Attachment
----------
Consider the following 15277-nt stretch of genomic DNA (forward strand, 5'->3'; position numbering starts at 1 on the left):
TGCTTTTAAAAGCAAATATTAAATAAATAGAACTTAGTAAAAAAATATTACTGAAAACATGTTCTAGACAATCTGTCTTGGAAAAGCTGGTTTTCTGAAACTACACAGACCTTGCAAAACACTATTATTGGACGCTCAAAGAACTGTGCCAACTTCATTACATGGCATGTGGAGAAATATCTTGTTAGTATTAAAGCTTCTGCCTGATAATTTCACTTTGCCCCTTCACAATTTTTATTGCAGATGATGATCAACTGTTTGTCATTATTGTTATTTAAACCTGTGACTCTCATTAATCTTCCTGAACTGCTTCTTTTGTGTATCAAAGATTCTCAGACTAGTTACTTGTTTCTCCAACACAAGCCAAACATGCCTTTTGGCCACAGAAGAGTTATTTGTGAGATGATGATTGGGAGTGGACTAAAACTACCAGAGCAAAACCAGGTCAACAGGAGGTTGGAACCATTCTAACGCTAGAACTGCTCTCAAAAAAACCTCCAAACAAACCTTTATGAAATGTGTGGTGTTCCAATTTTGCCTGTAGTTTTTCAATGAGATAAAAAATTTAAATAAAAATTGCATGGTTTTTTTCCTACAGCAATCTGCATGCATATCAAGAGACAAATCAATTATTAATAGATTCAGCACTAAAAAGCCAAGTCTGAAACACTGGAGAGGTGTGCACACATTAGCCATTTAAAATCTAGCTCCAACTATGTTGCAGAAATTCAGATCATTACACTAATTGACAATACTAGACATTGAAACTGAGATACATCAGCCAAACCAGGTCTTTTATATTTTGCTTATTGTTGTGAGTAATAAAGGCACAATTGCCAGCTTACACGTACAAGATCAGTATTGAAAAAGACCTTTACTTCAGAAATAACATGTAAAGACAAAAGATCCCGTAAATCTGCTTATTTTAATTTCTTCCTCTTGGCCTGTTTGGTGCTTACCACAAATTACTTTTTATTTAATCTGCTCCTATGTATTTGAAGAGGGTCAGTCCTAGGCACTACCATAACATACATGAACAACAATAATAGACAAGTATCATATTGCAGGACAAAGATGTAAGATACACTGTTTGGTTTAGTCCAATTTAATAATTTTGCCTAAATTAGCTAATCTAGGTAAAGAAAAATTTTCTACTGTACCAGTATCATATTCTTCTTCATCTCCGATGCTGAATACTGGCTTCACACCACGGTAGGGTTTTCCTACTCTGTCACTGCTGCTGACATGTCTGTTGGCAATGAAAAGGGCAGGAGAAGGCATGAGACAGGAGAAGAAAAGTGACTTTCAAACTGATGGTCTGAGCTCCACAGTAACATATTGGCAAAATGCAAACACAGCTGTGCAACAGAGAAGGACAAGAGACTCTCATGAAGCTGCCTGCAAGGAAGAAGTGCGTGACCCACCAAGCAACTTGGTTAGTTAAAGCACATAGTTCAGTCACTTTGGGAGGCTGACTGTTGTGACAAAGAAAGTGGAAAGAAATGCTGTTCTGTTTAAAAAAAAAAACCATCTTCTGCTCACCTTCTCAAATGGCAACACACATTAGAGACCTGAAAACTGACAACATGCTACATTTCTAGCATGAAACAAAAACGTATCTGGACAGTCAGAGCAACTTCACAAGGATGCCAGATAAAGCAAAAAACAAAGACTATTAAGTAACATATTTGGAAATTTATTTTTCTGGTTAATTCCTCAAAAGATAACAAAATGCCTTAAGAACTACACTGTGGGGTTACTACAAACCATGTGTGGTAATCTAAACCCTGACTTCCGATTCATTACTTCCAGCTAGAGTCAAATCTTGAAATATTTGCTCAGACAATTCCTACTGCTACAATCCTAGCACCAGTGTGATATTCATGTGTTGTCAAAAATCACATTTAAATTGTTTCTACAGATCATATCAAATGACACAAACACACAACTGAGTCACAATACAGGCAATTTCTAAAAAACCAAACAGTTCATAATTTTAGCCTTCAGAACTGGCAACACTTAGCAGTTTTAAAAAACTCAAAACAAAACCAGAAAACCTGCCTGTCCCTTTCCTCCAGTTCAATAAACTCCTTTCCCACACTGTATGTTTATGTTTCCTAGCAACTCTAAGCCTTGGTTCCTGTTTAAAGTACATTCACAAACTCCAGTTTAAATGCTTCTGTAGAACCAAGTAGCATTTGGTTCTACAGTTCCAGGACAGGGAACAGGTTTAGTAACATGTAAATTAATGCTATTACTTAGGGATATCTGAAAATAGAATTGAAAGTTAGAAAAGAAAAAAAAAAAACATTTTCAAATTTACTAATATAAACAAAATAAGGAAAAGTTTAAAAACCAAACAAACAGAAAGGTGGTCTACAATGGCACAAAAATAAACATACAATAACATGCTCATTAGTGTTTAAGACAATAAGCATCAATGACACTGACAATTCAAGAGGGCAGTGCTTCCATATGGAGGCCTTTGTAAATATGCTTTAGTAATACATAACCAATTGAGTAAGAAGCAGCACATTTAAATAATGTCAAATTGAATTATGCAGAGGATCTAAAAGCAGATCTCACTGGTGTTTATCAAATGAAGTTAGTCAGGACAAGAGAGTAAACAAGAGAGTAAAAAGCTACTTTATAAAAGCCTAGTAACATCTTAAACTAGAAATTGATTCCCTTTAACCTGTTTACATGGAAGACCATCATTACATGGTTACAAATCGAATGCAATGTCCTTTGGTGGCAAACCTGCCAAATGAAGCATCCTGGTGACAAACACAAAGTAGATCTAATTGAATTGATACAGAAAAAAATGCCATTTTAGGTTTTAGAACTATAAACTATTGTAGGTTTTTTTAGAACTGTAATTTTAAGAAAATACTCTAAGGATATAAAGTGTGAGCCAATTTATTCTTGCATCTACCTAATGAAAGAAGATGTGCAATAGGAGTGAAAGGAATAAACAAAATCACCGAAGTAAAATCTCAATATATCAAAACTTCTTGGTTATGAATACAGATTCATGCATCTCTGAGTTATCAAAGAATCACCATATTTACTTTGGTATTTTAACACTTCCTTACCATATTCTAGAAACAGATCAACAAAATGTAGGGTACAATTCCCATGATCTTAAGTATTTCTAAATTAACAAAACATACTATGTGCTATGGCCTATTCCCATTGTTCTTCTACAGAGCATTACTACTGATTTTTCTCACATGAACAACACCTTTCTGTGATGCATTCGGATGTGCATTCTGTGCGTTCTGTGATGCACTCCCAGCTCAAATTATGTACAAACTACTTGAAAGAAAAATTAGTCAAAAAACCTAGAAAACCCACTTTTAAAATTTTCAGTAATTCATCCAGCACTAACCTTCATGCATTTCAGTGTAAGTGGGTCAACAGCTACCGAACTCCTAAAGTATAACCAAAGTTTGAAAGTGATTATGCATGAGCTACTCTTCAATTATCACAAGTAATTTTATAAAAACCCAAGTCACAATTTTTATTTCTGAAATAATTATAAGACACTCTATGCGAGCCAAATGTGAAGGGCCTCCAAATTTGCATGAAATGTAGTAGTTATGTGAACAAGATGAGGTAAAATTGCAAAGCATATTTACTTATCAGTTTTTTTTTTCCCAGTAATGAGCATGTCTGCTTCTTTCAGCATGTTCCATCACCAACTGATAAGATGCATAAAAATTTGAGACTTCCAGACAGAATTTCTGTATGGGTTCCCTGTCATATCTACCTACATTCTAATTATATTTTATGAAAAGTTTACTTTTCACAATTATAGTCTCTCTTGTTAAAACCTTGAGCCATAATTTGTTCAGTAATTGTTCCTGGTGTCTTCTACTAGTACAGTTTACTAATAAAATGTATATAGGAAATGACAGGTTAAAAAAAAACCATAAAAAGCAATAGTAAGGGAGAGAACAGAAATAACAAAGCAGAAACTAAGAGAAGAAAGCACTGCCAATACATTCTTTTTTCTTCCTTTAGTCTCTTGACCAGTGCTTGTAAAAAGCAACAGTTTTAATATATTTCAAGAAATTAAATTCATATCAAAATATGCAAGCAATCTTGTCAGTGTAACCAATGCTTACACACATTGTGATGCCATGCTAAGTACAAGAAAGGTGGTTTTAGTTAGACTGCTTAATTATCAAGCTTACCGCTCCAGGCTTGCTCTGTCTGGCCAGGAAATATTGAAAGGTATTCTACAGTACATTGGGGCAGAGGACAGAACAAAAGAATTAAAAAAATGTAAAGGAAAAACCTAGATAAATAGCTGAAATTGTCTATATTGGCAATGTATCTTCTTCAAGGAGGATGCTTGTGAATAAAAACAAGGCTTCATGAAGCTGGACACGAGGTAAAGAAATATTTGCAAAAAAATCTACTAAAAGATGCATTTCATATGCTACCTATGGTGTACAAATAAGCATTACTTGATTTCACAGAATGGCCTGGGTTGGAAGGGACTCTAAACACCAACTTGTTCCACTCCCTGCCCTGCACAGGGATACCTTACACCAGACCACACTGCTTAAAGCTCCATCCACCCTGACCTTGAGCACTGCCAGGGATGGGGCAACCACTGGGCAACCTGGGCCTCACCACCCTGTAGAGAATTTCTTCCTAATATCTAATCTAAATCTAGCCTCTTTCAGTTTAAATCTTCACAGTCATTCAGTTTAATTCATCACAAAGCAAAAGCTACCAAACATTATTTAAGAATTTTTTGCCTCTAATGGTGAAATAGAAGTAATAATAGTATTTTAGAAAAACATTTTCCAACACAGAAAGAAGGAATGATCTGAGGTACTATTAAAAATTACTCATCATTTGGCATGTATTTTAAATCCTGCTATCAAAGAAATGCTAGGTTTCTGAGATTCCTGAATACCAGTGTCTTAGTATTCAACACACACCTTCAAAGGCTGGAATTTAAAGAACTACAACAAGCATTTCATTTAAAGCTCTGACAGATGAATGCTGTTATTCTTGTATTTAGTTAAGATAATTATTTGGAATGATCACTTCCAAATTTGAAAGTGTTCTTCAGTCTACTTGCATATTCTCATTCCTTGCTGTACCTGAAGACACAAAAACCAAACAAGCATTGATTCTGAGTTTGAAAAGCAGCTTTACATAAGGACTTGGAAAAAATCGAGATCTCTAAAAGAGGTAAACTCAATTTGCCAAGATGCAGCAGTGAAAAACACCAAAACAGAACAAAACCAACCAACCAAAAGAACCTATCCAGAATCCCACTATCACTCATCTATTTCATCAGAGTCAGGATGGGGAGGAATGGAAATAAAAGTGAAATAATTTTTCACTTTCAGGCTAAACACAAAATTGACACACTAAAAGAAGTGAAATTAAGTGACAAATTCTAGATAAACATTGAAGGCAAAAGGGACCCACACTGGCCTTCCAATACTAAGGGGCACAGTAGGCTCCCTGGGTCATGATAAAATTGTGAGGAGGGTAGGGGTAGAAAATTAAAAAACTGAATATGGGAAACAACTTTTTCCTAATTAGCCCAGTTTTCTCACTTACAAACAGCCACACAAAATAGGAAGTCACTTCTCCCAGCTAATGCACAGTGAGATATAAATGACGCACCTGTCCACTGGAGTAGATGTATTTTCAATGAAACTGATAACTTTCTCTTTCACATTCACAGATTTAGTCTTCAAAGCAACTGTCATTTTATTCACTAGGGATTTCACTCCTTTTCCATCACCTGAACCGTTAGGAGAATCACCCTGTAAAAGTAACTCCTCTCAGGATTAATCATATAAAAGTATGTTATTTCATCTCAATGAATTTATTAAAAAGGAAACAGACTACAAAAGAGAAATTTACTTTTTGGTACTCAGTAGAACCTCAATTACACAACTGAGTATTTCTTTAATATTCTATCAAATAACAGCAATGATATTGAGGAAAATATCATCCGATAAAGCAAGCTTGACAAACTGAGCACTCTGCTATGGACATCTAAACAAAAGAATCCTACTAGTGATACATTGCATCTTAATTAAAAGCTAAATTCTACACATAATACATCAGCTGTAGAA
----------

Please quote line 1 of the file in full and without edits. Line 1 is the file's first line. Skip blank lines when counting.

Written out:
Consider the following 15277-nt stretch of genomic DNA (forward strand, 5'->3'; position numbering starts at 1 on the left):